The National Football League announced on Friday that the Italian Football Court has allocated 15 points to Juventus for the current season.
The ruling, which also deals a blow to the club’s reputation, is stronger than the nine-point deduction requested by the Football General Prosecutor earlier in the day during a hearing looking into the way Juventus and a number of other teams handled player exchange deals.
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With 20 matches left this season, Juventus are third in Serie A with 37 points, 10 points behind leaders Napoli. The opponent pushes them into 10th place, outside the qualifying spots for the lucrative European competition.
In a statement issued late at night, the court also imposed a ban on 11 former and current Juventus directors from holding positions in Italian football.
This included 24 months for Andrea Agnelli, who was replaced this week as boss after officially stepping down in November, and 30 months for former sporting director Fabio Paracci, now managing director of football at English club Tottenham Hotspur.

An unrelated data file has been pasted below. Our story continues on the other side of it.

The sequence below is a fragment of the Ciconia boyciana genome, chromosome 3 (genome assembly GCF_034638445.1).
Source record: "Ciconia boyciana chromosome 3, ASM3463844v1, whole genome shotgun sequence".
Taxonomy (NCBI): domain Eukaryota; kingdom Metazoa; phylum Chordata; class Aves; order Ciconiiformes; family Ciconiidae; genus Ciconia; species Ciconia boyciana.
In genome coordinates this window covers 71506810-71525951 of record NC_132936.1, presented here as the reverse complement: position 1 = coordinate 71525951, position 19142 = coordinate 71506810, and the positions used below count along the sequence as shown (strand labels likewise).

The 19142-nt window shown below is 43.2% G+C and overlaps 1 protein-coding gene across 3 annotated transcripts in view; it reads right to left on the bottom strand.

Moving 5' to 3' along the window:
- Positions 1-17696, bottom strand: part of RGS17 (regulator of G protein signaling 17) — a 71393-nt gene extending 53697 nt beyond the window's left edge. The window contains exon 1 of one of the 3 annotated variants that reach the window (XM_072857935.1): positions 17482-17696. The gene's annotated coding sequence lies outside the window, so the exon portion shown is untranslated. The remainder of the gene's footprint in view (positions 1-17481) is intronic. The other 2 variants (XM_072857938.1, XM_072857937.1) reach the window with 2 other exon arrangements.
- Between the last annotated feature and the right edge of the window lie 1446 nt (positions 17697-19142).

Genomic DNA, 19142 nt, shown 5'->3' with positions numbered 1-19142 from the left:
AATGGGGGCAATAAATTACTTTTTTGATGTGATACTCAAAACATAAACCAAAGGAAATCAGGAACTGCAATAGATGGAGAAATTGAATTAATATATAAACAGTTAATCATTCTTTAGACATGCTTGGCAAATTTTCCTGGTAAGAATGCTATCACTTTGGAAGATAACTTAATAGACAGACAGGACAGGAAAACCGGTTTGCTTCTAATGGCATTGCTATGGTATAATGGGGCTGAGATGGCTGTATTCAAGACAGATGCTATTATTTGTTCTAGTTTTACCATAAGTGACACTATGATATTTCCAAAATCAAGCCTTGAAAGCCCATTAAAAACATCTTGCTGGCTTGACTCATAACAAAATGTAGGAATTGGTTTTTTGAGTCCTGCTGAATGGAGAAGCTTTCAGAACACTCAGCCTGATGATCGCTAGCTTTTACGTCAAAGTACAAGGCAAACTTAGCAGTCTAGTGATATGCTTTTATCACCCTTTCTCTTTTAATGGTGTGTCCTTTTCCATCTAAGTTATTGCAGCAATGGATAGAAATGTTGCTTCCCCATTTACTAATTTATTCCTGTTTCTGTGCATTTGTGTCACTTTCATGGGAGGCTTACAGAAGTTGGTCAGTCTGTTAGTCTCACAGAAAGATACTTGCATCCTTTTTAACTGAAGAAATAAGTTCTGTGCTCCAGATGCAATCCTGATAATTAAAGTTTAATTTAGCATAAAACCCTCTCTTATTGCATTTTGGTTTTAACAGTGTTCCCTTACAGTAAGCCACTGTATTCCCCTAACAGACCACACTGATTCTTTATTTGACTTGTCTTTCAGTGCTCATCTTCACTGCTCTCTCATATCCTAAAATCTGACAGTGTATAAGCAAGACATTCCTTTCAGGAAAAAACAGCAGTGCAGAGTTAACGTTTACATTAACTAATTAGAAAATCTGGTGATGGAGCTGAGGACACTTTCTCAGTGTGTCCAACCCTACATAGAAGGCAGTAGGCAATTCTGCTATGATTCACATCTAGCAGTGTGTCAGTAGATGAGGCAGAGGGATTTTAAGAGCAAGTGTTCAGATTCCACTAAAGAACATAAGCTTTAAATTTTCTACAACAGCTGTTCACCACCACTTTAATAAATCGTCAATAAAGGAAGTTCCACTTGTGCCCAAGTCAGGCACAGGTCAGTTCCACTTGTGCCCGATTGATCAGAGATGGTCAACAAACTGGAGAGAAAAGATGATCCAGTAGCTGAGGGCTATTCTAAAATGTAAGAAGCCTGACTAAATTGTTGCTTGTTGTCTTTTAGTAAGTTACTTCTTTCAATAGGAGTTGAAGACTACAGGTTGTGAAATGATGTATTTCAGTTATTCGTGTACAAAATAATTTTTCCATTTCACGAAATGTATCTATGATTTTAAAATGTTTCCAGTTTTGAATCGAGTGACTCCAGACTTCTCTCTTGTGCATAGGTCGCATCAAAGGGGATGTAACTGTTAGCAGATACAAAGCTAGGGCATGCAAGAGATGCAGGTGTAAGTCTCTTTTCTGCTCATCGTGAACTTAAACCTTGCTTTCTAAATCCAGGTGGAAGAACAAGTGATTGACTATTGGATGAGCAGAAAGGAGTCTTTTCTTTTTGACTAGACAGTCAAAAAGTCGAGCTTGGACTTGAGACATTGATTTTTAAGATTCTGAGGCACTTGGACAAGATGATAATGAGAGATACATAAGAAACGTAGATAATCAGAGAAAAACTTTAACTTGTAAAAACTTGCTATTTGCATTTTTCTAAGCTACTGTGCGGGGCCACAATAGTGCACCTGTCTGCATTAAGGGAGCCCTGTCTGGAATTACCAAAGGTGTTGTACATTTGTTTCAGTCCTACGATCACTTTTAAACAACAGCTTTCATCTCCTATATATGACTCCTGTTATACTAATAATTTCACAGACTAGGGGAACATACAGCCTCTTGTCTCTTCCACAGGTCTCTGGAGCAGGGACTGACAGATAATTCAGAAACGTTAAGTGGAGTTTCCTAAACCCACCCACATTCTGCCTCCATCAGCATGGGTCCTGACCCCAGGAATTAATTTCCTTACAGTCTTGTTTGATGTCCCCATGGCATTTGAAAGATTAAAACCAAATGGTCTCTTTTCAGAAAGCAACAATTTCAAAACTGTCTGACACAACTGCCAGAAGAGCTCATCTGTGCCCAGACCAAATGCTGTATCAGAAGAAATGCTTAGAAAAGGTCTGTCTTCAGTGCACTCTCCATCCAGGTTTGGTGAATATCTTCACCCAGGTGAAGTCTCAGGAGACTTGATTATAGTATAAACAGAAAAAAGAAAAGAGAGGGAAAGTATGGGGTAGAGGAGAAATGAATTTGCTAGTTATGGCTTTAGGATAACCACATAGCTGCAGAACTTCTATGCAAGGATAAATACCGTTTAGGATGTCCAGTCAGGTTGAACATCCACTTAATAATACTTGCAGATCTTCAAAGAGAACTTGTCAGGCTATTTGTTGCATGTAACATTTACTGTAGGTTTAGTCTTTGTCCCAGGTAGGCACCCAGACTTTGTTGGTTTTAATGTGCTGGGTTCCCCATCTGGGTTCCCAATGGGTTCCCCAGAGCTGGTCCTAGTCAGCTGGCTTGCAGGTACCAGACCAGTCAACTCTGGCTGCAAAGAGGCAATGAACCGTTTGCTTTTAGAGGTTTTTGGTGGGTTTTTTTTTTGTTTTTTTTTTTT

Juventus said it would appeal to the country’s Sport Assurance Board once the reasons for the ruling were published.
“We consider this also a blatant injustice to millions of fans, and we are confident that it will soon be rectified in the next court,” the club’s lawyers said in a statement.
Juventus denied any wrongdoing and said its accounts were in line with industry standards.
The club is controlled by the Agnelli family’s holding company, Exor, and its shares are listed on the Milan Stock Exchange.
The ruling overturned a previous decision in April that acquitted Juventus and 10 other clubs and their executives of wrongdoing.
Football authorities have reopened the case and asked for the partial annulment of the initial decision so that they can assess new documents collected by Turin prosecutors investigating Juventus’ finances.
The court confirmed the acquittal of eight other football clubs, including Sampdoria and Empoli, and their directors, who prosecutors wanted to reopen the case.
Turin prosecutors have asked Agnelli, 11 other people and the club itself to stand trial over allegations of false accounting.
Juventus shareholders earlier this week appointed a new, reduced five-member board of directors with Gianluca Ferrero — an accountant close to John Elkann, the leading businessman in the family that has owned the club for a century — replacing Agnelli as chairman next. More than 10 years.
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